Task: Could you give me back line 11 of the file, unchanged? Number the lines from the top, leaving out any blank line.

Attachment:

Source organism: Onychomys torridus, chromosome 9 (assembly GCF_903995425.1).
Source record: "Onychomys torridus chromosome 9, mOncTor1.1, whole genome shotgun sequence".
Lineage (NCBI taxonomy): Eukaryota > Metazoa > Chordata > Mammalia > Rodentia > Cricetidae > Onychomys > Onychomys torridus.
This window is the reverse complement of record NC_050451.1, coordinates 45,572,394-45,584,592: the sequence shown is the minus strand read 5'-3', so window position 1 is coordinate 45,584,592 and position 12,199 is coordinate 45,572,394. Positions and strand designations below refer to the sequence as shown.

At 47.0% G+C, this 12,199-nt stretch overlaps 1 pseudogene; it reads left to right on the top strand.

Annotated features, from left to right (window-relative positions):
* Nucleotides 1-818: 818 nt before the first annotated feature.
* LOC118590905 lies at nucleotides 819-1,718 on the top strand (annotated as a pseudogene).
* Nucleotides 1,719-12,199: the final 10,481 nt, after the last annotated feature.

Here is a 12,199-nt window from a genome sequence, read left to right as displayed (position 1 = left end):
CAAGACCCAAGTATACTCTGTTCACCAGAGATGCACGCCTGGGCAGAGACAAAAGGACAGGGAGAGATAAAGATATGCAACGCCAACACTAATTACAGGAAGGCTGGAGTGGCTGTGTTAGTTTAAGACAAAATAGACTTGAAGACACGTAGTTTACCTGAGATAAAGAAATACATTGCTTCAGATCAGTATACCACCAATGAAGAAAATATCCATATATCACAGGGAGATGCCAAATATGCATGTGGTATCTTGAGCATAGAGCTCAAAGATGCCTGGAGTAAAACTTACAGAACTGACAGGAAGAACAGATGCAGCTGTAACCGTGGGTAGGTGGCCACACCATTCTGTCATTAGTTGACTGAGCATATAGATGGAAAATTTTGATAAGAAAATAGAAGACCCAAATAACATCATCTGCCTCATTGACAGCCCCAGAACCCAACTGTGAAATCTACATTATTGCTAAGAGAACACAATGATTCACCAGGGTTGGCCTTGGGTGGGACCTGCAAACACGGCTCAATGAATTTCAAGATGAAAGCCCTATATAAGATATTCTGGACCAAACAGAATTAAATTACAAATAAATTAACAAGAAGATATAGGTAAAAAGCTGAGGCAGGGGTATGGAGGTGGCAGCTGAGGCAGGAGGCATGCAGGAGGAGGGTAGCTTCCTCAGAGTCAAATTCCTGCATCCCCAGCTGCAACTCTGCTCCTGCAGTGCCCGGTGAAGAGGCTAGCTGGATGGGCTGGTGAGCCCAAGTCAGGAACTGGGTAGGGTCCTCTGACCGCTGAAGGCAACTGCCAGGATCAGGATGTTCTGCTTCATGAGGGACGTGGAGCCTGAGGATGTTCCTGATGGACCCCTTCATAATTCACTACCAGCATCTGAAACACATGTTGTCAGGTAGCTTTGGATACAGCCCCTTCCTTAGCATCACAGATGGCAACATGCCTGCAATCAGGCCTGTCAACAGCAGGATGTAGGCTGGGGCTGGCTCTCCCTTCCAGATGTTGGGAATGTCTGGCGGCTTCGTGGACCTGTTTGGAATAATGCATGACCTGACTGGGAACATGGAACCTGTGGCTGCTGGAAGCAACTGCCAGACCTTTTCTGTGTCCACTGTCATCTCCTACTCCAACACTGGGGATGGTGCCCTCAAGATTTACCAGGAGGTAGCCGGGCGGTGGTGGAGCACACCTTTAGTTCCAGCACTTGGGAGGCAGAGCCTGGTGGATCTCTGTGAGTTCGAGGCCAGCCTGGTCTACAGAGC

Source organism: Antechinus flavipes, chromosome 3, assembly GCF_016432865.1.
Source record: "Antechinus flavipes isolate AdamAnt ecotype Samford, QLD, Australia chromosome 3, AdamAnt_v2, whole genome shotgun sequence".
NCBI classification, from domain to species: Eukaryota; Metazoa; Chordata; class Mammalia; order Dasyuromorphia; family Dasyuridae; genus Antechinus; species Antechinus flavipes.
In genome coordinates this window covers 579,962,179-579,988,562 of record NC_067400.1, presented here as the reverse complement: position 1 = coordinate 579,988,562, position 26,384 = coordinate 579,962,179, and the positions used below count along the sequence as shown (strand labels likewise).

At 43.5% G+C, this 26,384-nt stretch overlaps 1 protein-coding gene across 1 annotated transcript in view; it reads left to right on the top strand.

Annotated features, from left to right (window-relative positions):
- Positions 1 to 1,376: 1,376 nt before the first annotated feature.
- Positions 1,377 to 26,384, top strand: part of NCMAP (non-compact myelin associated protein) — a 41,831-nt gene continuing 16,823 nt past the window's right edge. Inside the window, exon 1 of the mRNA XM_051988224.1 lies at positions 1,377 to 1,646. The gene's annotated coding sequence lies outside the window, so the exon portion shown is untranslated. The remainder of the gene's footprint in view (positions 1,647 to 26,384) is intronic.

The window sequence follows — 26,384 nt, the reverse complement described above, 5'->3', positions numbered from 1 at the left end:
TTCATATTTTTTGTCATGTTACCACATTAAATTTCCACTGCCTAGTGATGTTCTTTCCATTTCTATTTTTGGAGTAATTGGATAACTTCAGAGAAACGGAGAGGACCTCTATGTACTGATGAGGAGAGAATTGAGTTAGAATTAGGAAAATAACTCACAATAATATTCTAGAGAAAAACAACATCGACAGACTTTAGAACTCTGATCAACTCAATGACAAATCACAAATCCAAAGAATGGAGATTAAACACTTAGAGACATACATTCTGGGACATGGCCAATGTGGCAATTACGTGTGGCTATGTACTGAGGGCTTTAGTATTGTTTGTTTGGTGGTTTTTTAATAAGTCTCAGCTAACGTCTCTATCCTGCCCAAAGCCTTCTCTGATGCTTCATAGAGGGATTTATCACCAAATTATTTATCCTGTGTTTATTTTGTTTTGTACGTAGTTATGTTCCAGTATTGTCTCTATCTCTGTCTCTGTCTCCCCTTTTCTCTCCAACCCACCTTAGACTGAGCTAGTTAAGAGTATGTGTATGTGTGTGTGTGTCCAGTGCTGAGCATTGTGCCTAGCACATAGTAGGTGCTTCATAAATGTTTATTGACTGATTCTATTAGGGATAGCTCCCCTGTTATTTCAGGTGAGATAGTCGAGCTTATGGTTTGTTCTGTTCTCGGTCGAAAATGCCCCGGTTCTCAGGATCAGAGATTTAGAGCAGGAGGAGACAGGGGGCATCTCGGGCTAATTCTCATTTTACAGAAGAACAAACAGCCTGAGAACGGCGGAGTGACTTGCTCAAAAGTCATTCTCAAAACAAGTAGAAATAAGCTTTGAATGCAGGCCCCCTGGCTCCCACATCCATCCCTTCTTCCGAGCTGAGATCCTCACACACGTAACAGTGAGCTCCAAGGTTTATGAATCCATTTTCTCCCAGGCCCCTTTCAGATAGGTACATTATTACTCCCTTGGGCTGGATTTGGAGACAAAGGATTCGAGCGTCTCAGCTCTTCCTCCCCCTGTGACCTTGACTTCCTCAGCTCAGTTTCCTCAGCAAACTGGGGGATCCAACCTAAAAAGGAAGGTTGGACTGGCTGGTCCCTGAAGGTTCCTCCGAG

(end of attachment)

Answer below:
CAAGACCCAAGTATACTCTGTTCACCAGAGATGCACGCCTGGGCAGAGACAAAAGGACAGGGAGAGATAAAGATATGCAACGCCAACACTAATTACAGGAAGGCTGGAGTGGCTGTGTTAGTTTAAGACAAAATAGACTTGAAGACACGTAGTTTACCTGAGATAAAGAAATACATTGCTTCAGATCAGTATACCACCAATGAAGAAAATATCCATATATCACAGGGAGATGCCAAATATGCATGTGGTATCTTGAGCATAGAGCTCAAAGATGCCTGGAGTAAAACTTACAGAACTGACAGGAAGAACAGATGCAGCTGTAACCGTGGGTAGGTGGCCACACCATTCTGTCATTAGTTGACTGAGCATATAGATGGAAAATTTTGATAAGAAAATAGAAGACCCAAATAACATCATCTGCCTCATTGACAGCCCCAGAACCCAACTGTGAAATCTACATTATTGCTAAGAGAACACAATGATTCACCAGGGTTGGCCTTGGGTGGGACCTGCAAACACGGCTCAATGAATTTCAAGATGAAAGCCCTATATAAGATATTCTGGACCAAACAGAATTAAATTACAAATAAATTAACAAGAAGATATAGGTAAAAAGCTGAGGCAGGGGTATGGAGGTGGCAGCTGAGGCAGGAGGCATGCAGGAGGAGGGTAGCTTCCTCAGAGTCAAATTCCTGCATCCCCAGCTGCAACTCTGCTCCTGCAGTGCCCGGTGAAGAGGCTAGCTGGATGGGCTGGTGAGCCCAAGTCAGGAACTGGGTAGGGTCCTCTGACCGCTGAAGGCAACTGCCAGGATCAGGATGTTCTGCTTCATGAGGGACGTGGAGCCTGAGGATGTTCCTGATGGACCCCTTCATAATTCACTACCAGCATCTGAAACACATGTTGTCAGGTAGCTTTGGATACAGCCCCTTCCTTAGCATCACAGATGGCAACATGCCTGCAATCAGGCCTGTCAACAGCAGGATGTAGGCTGGGGCTGGCTCTCCCTTCCAGATGTTGGGAATGTCTGGCGGCTTCGTGGACCTGTTTGGAATAATGCATGACCTGACTGGGAACATGGAACCTGTGGCTGCTGGAAGCAACTGCCAGACCTTTTCTGTGTCCACTGTCATCTCCTACTCCAACACTGGGGATGGTGCCCTCAAGATTTACCAGGAGGTAGCCGGGCGGTGGTGGAGCACACCTTTAGTTCCAGCACTTGGGAGGCAGAGCCTGGTGGATCTCTGTGAGTTCGAGGCCAGCCTGGTCTACAGAGC